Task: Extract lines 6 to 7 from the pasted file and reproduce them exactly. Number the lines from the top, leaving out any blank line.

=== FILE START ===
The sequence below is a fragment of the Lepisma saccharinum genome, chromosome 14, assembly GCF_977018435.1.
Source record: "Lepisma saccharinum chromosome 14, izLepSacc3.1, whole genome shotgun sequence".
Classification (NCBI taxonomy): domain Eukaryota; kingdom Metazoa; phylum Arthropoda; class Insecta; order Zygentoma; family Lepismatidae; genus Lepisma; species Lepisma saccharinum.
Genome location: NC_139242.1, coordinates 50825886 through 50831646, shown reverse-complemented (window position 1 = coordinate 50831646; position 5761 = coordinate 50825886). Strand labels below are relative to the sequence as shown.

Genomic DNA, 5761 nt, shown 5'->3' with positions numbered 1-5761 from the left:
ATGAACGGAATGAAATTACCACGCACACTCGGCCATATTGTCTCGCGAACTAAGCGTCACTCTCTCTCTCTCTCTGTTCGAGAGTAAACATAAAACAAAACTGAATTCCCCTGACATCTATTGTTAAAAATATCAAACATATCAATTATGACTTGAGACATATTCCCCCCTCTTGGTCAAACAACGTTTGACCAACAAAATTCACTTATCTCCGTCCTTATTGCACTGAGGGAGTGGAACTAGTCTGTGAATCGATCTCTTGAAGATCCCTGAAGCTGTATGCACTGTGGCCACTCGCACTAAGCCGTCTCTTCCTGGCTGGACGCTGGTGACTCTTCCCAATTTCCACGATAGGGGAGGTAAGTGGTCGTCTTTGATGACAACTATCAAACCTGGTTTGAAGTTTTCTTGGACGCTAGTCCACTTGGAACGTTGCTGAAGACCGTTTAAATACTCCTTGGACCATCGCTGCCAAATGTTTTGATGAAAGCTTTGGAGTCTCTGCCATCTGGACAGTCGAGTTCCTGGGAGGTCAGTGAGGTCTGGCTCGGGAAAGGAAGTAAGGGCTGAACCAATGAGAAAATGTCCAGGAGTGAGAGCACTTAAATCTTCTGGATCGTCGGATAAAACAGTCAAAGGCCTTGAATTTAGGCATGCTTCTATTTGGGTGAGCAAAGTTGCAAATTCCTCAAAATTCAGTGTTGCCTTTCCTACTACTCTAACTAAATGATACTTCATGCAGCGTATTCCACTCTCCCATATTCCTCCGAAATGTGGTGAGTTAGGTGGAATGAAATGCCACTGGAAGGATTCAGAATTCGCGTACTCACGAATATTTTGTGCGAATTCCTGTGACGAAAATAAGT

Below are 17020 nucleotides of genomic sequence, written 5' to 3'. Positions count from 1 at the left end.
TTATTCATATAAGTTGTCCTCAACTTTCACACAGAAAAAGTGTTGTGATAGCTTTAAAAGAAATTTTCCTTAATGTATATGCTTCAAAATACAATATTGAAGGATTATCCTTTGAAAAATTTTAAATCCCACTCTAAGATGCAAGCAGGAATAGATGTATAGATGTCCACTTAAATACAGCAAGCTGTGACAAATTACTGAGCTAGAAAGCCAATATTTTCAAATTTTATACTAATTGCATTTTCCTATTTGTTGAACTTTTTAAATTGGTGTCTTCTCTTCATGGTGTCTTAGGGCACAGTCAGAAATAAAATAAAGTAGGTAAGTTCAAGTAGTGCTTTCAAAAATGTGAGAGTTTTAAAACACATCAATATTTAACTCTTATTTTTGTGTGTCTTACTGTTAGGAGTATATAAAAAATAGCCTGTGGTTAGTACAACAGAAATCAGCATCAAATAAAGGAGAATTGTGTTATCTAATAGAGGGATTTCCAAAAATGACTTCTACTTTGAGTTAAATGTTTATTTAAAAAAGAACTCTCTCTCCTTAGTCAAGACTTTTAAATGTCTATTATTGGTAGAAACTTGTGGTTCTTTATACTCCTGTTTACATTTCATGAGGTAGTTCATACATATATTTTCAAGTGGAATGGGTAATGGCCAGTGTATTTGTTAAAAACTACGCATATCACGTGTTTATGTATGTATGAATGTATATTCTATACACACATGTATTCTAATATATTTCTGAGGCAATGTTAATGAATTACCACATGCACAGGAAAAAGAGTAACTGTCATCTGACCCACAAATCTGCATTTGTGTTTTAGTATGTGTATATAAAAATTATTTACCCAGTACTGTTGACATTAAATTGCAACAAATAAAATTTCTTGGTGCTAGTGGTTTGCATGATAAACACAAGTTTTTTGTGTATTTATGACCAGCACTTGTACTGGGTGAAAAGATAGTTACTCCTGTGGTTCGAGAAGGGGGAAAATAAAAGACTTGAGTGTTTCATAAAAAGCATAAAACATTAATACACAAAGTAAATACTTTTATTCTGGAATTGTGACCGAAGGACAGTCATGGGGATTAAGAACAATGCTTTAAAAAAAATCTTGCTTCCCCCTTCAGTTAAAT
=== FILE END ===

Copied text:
ATGAACGGAATGAAATTACCACGCACACTCGGCCATATTGTCTCGCGAACTAAGCGTCACTCTCTCTCTCTCTCTGTTCGAGAGTAAACATAAAACAAAACTGAATTCCCCTGACATCTATTGTTAAAAATATCAAACATATCAATTATGACTTGAGACATATTCCCCCCTCTTGGTCAAACAACGTTTGACCAACAAAATTCACTTATCTCCGTCCTTATTGCACTGAGGGAGTGGAACTAGTCTGTGAATCGATCTCTTGAAGATCCCTGAAGCTGTATGCACTGTGGCCACTCGCACTAAGCCGTCTCTTCCTGGCTGGACGCTGGTGACTCTTCCCAATTTCCACGATAGGGGAGGTAAGTGGTCGTCTTTGATGACAACTATCAAACCTGGTTTGAAGTTTTCTTGGACGCTAGTCCACTTGGAACGTTGCTGAAGACCGTTTAAATACTCCTTGGACCATCGCTGCCAAATGTTTTGATGAAAGCTTTGGAGTCTCTGCCATCTGGACAGTCGAGTTCCTGGGAGGTCAGTGAGGTCTGGCTCGGGAAAGGAAGTAAGGGCTGAACCAATGAGAAAATGTCCAGGAGTGAGAGCACTTAAATCTTCTGGATCGTCGGATAAAACAGTCAAAGGCCTTGAATTTAGGCATGCTTCTATTTGGGTGAGCAAAGTTGCAAATTCCTCAAAATTCAGTGTTGCCTTTCCTACTACTCTAACTAAATGATACTTCATGCAGCGTATTCCACTCTCCCATATTCCTCCGAAATGTGGTGAGTTAGGTGGAATGAAATGCCACTGGAAGGATTCAGAATTCGCGTACTCACGAATATTTTGTGCGAATTCCTGTGACGAAAATAAGT

Below are 17020 nucleotides of genomic sequence, written 5' to 3'. Positions count from 1 at the left end.